Randall is the first to warn her reader that her new hypothesis is speculative and in need of more testing. However, she is excited about the kinds of questions this new direction is taking her. Randall has been investigating how dark matter might be involved in not only the creation of matter itself, but possibly in the evolution of humans as well. The presence of dark matter is not at all speculative. It has been detected using a variety of tools and methods. What is speculative is the notion that some dark matter might interact with itself. Just as ordinary matter comes in different varieties (different sizes, charges, etc) dark matter too might come in different varieties, some of which might not make a halo, but rather a dense disc that cuts through the the Milky Way and provides an extra gravitational force that might throw a comet off its trajectory and allow it to plunge toward and into earth, thus changing the temperature and atmosphere of Earth.

Randall has a mixed style of writing. At times she makes analogies that are so fantastic, they seem among the best I have read. At times though, her writing is dry. For example, I found the chapter on Cuvier (who I actually love) and catastrophe to be so dry, I had trouble paying attention. But, her chapters on the structure of the universe-- how matter was formed, how matter collapses into a disc, how clumping follows the rich get richer power laws,how heavy elements actually help in cooling so that large objects like our sun can form, etc-- were actually page turners for me. I reread some of those sections more than once because they were so exciting.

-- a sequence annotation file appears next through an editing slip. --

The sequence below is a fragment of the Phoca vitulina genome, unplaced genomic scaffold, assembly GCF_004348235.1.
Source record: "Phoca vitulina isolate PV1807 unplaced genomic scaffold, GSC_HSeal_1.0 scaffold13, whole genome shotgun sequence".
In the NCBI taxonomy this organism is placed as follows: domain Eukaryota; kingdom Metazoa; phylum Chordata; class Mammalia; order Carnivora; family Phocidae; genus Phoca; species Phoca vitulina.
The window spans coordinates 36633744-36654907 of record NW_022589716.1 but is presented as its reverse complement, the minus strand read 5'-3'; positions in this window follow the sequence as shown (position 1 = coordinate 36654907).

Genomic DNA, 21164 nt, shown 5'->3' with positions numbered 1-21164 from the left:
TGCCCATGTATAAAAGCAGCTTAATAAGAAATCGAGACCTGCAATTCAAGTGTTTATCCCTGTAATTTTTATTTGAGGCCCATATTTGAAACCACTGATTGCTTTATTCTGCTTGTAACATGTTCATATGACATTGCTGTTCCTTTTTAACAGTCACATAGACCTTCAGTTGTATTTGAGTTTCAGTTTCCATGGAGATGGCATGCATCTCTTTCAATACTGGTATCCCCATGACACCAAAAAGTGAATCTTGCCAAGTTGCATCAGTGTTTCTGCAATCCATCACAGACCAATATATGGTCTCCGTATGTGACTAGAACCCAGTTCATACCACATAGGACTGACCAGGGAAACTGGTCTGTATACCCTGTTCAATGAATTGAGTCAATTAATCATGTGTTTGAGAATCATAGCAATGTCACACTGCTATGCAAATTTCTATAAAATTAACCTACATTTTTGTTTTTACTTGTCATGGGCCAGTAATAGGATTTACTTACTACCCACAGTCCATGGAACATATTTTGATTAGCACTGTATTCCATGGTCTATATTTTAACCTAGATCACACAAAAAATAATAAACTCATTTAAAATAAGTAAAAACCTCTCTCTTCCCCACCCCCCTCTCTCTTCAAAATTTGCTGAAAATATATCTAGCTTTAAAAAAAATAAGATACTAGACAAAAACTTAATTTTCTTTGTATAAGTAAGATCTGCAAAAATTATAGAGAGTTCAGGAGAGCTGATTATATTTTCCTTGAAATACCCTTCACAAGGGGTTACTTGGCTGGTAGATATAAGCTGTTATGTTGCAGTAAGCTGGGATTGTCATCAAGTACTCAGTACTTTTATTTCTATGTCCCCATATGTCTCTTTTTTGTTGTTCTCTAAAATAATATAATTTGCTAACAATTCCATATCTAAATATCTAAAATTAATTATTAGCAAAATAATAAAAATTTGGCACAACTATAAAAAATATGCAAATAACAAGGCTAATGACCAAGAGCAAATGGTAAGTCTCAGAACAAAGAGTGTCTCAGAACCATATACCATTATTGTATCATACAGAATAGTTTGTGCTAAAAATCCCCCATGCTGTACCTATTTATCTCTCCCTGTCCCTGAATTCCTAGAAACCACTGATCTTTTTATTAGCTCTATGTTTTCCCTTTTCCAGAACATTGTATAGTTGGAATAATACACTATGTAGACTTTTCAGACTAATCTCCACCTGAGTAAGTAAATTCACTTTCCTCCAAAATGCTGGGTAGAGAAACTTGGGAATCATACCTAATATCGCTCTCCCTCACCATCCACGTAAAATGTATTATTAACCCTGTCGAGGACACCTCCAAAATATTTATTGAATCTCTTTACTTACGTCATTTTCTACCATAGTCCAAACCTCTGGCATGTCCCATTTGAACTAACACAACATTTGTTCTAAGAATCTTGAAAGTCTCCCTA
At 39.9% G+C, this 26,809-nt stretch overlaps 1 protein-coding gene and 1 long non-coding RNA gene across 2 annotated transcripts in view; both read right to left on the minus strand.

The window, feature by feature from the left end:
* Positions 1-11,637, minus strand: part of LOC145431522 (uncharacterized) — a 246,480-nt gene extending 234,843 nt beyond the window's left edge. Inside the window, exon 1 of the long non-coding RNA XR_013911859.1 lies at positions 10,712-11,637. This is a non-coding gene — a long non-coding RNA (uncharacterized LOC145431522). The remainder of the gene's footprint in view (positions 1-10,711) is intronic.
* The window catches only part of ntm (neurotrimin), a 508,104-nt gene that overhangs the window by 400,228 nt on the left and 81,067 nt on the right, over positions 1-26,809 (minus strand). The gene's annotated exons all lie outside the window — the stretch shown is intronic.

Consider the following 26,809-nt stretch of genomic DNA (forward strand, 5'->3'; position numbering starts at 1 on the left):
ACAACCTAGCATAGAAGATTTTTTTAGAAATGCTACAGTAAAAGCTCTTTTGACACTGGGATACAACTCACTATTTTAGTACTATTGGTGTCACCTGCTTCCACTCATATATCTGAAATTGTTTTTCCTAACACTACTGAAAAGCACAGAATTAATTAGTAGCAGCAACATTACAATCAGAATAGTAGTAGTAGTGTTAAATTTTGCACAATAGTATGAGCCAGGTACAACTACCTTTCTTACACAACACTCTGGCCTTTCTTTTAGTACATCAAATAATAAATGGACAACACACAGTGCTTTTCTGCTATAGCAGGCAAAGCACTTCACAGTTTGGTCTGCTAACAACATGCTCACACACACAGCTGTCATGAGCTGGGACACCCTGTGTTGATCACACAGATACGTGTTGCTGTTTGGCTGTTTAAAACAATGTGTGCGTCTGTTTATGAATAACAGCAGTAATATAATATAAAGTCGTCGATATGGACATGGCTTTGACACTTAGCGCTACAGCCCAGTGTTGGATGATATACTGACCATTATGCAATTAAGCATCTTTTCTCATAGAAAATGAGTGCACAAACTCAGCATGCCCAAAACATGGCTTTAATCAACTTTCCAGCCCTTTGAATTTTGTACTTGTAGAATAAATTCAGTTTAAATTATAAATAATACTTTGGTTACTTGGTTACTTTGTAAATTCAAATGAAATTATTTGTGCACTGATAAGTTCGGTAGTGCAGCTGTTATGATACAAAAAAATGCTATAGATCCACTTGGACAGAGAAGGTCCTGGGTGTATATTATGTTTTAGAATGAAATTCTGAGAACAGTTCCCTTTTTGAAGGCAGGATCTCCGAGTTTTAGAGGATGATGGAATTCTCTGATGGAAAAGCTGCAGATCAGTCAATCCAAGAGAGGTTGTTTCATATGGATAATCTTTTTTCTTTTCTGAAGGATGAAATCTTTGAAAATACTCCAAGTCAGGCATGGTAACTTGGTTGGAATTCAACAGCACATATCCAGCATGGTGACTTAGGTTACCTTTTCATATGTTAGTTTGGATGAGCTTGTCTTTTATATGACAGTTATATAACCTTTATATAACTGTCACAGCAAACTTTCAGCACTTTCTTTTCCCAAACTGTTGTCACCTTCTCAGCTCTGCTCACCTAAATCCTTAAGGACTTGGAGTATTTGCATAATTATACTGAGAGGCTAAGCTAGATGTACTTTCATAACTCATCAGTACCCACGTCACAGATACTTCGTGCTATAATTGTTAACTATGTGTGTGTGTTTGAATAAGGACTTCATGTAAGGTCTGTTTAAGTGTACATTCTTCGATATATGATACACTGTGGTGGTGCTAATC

One of my favorite parts of the book was her discussion of Occam's Razor. She prosed a table setting around core function. It was brilliant. Also wonderful, she treated her reader to a version of human's are not special that went way beyond most things associated with the Copernican revolution. She suggested that matter, everything we have ever seen in the universe, is not special. So great to be reminded of that. I actually laughed audibly while reading that section.

I cannot wait to see what the telescope Gaia finds. Of course I am hoping it will support Randall and Reece's hypothesis. If it does not, I am still excited to continue hearing about the questions that continue to drive Randall's work.

1 of 1 people found this review helpful

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Good Stuff About Dark Matter

I knew about dark matter and its gravitational influence on ordinary matter, but I thought dark matter could only exist in any measureable quantity outside our galaxy. But now I know that pockets of dense dark matter could exist inside our galaxy which can perturbe the Oort Cloud sending comets into our inner solar system. It's a little more complicated than this, other factors contribute as well, but if you listen to this audio book, you'll discover that dark matter is more than just scaffolding.

1 of 1 people found this review helpful